Elisa Contemporary Art presents My Hero, a new art exhibit focusing on Superheroes in today’s contemporary art. The exhibit opens January 27th, 2012 and runs March 31, 2012. Just Extended through April!
From the days of Greek and Roman Gods and Goddess through today’s X-Men, Dynamic Duos, Fantastic Four and many others, we are captivated by the Superhero (male and female). Is it their superhuman strength and power? Or their seeming selflessness to put the greater needs of others ahead of their own wants and desires? Or the fact that they may embody and magnify a single aspect of the human potential in each of us? They captivate, engage and inspire us in print, on the big screen, under the Broadway lights… and now in Contemporary Art.
In the latest Elisa Contemporary Art exhibit, we see the influences of Pop Art from the 1960’s and explore how five contemporary artists bring modern heroes to life in a whole new way. You’ll see Superheroes including Superman, Wonder Woman and Captain America and meet some new characters.
We’re featuring the undulating, architectural paintings of (New Orleans born and now California) Artist Don Morris whose series “Our Heroes” was inspired by the Pop Art of the 60’s. Using comic books as his medium, Don creates canvases which at a distant appear to be an interplay of colors and textures, but upon closer examination come to life with comic book superheroes who fly, struggle, and climb before us in small fragments and vignettes. Words bubble from the comic book text and are clearly visible throughout the pieces, so the viewer can read the stories of our action heroes.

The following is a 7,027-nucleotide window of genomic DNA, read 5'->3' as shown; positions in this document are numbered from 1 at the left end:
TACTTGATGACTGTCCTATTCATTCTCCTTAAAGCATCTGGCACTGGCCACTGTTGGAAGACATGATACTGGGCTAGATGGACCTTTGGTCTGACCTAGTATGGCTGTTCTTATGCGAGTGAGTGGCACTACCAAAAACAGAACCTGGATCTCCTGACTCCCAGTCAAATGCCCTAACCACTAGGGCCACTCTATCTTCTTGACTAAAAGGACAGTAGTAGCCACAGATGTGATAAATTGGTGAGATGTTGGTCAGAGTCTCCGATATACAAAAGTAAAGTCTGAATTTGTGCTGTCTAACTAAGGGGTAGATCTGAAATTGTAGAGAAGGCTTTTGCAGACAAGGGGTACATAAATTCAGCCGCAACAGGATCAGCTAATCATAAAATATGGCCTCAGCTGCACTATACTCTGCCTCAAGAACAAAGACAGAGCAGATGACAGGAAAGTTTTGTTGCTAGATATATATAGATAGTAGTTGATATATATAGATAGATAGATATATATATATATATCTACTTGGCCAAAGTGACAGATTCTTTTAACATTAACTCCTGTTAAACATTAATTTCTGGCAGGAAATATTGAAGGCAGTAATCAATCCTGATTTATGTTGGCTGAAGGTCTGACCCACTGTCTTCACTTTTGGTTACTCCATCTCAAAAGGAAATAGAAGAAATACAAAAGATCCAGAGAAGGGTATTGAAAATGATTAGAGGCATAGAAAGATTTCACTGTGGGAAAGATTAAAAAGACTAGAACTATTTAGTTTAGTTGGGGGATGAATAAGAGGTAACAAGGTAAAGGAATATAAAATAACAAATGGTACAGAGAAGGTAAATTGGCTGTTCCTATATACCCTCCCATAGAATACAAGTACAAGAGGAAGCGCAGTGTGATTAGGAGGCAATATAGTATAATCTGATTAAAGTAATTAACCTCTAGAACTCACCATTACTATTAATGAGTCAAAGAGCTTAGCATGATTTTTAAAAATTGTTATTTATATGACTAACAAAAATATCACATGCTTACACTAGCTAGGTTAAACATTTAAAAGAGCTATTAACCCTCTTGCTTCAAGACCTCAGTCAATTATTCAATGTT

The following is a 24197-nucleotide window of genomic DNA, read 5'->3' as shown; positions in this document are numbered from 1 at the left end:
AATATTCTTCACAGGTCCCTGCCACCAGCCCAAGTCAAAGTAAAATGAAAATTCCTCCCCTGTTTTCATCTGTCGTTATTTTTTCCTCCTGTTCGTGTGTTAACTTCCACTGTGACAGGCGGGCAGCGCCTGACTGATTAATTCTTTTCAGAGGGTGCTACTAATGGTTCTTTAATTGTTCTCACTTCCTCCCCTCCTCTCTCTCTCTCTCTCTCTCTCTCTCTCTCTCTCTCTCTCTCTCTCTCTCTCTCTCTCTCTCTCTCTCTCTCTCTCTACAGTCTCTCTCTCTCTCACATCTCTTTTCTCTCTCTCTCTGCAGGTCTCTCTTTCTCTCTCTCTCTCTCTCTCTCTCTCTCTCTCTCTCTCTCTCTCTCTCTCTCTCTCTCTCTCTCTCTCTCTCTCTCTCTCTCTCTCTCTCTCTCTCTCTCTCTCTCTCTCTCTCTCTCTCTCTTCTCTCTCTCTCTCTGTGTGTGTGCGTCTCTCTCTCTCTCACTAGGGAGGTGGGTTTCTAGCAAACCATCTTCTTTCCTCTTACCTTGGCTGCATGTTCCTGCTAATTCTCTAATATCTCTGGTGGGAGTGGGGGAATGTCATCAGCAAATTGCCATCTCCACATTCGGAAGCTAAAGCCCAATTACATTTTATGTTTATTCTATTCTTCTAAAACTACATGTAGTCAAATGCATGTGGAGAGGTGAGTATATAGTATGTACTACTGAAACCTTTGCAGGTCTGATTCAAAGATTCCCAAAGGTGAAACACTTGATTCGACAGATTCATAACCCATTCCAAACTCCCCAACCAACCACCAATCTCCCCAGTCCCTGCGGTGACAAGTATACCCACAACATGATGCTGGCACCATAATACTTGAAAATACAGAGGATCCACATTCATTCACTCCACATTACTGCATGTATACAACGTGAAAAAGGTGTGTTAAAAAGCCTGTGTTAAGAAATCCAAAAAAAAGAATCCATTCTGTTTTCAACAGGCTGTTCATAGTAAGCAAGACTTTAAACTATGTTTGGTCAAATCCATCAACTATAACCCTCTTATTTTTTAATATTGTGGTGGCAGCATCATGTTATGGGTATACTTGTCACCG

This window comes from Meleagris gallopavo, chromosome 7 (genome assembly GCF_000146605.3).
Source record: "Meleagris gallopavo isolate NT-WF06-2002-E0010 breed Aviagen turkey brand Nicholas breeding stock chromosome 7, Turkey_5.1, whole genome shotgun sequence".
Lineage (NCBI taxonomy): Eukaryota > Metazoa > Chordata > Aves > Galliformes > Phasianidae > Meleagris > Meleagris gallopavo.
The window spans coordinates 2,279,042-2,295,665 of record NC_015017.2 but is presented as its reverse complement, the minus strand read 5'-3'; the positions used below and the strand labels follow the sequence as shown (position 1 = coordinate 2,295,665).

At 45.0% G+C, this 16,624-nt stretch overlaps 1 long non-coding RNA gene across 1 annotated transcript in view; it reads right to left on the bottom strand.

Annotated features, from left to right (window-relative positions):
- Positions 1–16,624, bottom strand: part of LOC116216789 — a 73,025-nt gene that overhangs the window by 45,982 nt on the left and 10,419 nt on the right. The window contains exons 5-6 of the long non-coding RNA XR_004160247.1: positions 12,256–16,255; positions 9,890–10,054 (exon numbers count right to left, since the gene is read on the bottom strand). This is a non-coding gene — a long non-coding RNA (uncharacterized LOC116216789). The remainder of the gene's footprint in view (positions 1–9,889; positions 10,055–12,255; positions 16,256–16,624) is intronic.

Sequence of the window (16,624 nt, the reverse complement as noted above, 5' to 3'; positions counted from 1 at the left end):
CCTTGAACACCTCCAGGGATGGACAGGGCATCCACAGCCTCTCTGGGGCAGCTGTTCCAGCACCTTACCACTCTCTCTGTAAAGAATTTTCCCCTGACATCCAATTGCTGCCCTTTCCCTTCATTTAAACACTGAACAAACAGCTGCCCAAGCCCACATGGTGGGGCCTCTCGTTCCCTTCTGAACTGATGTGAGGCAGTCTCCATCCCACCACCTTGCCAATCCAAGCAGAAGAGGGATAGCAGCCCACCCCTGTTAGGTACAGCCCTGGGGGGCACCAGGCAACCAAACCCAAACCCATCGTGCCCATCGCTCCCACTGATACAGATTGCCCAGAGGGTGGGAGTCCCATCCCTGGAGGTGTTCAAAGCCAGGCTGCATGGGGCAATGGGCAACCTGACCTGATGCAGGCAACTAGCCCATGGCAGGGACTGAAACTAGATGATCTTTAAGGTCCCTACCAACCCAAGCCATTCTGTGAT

The energetic and complex mixed media paintings of Water Mill resident Oliver Peterson draw their inspiration and sources from graffiti, structural decay, literature, Victorian era medicine and the pages of comic books.
Emerging artist Jerome Walford combines Pop Art with Asian print-making styles to create fluid illustrations of his own new heroic characters. We’ll be exhibiting artwork from his latest series.
The mosaic and mixed media paintings by New York artist Peter Buchman. Moody and contemplative best describes Peter Buchman's new work. By using a patina or textured painting technique the artist is able to weave between a direct meaning, visual reality which we are accustomed too, and a poetic mystery that is a language in itself.
,br />Comics and Pulp imagery, as well as other well known grandiose American iconography serve as a great leaping off point for discussion on personal relationships and sometimes un-stereotypical behavior. Who do we love? What are our own expectations of others? What is the American dream? Buchman's mixed media works asks these questions over an over in a multitude of poignant ways.
Houston artist, Mitch McGee’s artwork bridges the space between painting and sculpture. In this latest series, he illustrates, cuts, paints and stains layers of birch to create highly dimensional scenes and characters.
The exhibit features the work of: